Dayton Joe CONNER, Plaintiff, Defendant-in-Intervention and Respondent, v. UTAH CONSTRUCTION AND MINING COMPANY, a corporation, Defendant, Defendants-in-Intervention, Respondent and Appellant. Employers' Liability Assurance Corporation, Ltd., a corporation, Plaintiff-in-Intervention, Appellant and Respondent.
Plaintiff Conner was injured on March 17, 1961, when he fell from an open second floor on the tower of the Oakland Municipal Airport, then under construction. He filed this action for personal injuries against the general contractor, Utah Construction and Mining Company (hereafter referred to as Utah). Utah cross-complained against the steel subcontractor, San Jose Steel Company (hereafter referred to as San Jose), and Conner's employer, the steel erection sub-subcontractor, Statewide Steel (hereafter referred to as Statewide). The workmen's compensation carrier for Statewide, Employers' Liability Assurance Corporation (hereafter referred to as Employers) intervened against Utah to recover a stipulated amount of $8,852.33 in workmen's compensation benefits paid to Conner. The action against San Jose was dismissed at the beginning of the trial.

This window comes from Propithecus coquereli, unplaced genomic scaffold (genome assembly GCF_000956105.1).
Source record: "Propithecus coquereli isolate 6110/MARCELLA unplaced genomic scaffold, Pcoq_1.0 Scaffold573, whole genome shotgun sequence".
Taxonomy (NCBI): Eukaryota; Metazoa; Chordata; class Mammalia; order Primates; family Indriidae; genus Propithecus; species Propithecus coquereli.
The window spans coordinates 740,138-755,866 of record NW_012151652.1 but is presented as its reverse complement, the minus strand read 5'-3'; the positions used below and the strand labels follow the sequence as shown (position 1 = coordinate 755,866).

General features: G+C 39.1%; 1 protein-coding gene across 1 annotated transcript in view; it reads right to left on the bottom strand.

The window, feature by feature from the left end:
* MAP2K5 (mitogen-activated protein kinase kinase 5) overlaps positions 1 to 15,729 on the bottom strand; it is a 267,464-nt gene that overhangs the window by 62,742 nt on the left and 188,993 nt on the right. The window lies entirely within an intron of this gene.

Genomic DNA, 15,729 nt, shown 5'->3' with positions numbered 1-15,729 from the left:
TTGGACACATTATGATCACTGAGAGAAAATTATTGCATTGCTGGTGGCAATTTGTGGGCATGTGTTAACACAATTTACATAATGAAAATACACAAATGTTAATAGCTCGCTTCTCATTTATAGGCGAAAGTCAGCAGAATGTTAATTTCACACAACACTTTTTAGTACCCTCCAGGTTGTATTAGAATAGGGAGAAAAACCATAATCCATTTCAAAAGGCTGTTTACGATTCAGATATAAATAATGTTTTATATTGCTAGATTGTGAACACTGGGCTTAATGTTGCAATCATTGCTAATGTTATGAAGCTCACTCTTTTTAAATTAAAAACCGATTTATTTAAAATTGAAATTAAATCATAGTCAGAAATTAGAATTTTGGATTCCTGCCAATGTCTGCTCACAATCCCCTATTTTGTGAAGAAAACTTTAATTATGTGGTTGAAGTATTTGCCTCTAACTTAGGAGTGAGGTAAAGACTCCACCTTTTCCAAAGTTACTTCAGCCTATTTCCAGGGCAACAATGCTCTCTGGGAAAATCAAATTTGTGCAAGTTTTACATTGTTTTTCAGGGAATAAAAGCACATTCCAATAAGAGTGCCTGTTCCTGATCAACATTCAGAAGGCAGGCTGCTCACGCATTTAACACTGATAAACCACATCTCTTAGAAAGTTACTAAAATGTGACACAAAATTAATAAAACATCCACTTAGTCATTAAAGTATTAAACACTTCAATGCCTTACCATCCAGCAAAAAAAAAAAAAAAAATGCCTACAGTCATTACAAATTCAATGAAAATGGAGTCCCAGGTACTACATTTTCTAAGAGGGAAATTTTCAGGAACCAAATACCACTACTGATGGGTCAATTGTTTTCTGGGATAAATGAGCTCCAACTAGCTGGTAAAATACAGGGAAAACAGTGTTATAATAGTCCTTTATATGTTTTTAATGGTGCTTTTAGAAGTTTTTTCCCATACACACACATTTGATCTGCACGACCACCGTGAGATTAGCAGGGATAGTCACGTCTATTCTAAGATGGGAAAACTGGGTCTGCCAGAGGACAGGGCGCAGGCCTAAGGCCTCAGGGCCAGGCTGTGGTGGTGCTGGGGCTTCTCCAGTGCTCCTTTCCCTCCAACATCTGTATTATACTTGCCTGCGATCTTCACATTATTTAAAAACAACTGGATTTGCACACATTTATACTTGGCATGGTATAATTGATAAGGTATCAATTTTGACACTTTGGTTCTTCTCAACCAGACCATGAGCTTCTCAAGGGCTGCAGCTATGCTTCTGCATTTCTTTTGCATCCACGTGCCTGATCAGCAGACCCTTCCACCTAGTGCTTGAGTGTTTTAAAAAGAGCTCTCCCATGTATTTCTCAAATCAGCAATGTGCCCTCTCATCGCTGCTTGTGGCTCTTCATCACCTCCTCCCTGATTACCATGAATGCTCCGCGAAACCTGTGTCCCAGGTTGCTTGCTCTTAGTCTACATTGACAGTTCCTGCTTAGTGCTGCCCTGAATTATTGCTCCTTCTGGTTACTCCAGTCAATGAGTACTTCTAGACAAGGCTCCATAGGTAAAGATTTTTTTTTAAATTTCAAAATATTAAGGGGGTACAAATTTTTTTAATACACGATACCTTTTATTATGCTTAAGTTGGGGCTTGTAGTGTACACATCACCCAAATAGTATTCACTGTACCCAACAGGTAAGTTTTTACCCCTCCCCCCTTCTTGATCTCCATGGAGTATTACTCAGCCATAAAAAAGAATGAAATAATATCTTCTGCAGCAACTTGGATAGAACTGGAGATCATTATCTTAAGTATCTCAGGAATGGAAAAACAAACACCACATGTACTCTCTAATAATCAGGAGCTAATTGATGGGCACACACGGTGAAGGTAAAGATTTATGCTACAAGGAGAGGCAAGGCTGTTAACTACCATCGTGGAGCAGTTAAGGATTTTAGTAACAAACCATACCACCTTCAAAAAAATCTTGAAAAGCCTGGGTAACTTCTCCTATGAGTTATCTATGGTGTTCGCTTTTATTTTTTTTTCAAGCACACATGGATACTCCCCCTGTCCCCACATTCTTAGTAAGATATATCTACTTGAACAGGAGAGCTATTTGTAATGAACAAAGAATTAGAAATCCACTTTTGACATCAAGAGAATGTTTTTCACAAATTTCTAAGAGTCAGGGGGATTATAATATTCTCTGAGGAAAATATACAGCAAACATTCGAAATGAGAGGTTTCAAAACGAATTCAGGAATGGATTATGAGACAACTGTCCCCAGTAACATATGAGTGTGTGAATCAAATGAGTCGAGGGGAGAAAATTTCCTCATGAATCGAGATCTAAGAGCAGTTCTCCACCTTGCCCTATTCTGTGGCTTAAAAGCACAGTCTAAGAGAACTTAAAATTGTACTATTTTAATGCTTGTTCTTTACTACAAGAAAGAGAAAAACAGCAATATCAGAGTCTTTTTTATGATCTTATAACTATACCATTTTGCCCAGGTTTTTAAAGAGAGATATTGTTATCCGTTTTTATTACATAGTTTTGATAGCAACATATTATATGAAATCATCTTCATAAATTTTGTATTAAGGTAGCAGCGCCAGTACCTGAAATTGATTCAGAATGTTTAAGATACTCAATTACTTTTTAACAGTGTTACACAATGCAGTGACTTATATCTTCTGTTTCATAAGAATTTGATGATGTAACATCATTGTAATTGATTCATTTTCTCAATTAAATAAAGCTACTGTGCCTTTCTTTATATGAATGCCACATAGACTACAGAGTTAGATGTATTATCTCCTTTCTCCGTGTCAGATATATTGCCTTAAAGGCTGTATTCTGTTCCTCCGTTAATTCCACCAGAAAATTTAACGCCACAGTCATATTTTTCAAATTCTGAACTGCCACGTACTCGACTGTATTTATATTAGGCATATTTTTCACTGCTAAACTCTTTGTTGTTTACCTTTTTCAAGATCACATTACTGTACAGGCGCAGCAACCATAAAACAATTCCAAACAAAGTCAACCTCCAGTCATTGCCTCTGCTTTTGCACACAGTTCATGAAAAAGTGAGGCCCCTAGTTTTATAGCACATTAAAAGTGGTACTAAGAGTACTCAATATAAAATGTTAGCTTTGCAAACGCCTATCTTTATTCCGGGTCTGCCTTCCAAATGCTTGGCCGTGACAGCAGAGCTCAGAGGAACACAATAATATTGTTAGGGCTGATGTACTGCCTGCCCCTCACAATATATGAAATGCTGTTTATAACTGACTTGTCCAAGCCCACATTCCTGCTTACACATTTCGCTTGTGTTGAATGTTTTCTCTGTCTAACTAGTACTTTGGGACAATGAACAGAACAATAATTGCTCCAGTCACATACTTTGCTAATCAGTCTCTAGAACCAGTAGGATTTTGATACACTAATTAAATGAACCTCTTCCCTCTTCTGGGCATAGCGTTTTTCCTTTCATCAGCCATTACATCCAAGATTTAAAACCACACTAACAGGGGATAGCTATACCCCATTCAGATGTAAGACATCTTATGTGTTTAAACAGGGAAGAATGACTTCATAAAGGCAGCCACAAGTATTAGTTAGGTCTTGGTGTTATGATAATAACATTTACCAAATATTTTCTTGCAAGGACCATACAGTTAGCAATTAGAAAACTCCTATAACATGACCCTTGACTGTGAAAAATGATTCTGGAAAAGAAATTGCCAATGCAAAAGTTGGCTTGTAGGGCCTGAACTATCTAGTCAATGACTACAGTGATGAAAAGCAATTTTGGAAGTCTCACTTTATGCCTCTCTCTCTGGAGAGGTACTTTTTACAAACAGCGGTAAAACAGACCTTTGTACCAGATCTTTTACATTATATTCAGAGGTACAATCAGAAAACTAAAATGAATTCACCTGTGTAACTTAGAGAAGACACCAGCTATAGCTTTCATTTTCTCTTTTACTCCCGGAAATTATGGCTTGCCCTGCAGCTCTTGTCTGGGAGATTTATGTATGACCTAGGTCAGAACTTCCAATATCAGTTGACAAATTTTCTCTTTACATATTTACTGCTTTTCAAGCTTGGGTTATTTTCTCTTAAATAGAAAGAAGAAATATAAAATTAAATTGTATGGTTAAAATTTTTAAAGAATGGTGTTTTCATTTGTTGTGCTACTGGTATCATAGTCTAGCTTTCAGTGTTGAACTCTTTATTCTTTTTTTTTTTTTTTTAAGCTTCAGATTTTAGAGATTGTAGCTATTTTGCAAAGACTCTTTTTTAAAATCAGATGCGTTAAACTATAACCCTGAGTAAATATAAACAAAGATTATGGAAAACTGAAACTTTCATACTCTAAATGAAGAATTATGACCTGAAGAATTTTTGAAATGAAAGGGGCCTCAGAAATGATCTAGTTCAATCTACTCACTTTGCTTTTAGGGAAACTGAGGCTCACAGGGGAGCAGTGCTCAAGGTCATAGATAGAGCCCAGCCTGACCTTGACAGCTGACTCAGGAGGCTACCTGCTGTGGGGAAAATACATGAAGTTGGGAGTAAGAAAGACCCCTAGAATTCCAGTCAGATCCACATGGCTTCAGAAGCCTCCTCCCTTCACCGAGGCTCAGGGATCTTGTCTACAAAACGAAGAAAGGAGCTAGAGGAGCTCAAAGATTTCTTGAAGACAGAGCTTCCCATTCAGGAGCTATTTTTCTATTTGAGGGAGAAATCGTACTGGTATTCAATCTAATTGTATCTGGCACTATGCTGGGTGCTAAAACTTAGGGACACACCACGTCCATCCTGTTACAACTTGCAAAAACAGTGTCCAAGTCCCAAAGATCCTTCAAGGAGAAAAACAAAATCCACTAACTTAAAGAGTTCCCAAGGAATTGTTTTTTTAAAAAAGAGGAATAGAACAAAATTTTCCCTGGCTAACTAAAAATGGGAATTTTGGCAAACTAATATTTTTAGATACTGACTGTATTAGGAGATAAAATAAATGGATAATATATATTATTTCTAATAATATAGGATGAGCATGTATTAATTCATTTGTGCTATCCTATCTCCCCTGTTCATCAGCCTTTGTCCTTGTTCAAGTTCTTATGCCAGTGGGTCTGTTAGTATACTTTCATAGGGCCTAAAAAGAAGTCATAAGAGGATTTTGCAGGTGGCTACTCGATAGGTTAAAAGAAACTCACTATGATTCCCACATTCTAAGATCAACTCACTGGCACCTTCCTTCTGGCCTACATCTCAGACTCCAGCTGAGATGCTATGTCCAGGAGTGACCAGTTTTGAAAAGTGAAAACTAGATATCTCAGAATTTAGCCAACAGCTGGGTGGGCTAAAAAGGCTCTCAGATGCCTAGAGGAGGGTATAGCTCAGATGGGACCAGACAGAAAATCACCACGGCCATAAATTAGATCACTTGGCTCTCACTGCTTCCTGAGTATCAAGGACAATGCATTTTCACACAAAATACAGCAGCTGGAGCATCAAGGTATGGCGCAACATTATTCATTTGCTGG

The jury awarded Conner $200,000 against Utah but exonerated Statewide. The jury also found in favor of Employers against Utah and awarded damages in the amount of $8,852.33. Subsequently, the trial court denied Utah's motion for a nonsuit, directed verdict, judgment notwithstanding the verdict, and motion for a new trial against Conner, but granted Utah's motion for a judgment notwithstanding the verdict or in the alternative for a new trial against Employers on grounds of insufficiency of the evidence and errors of law.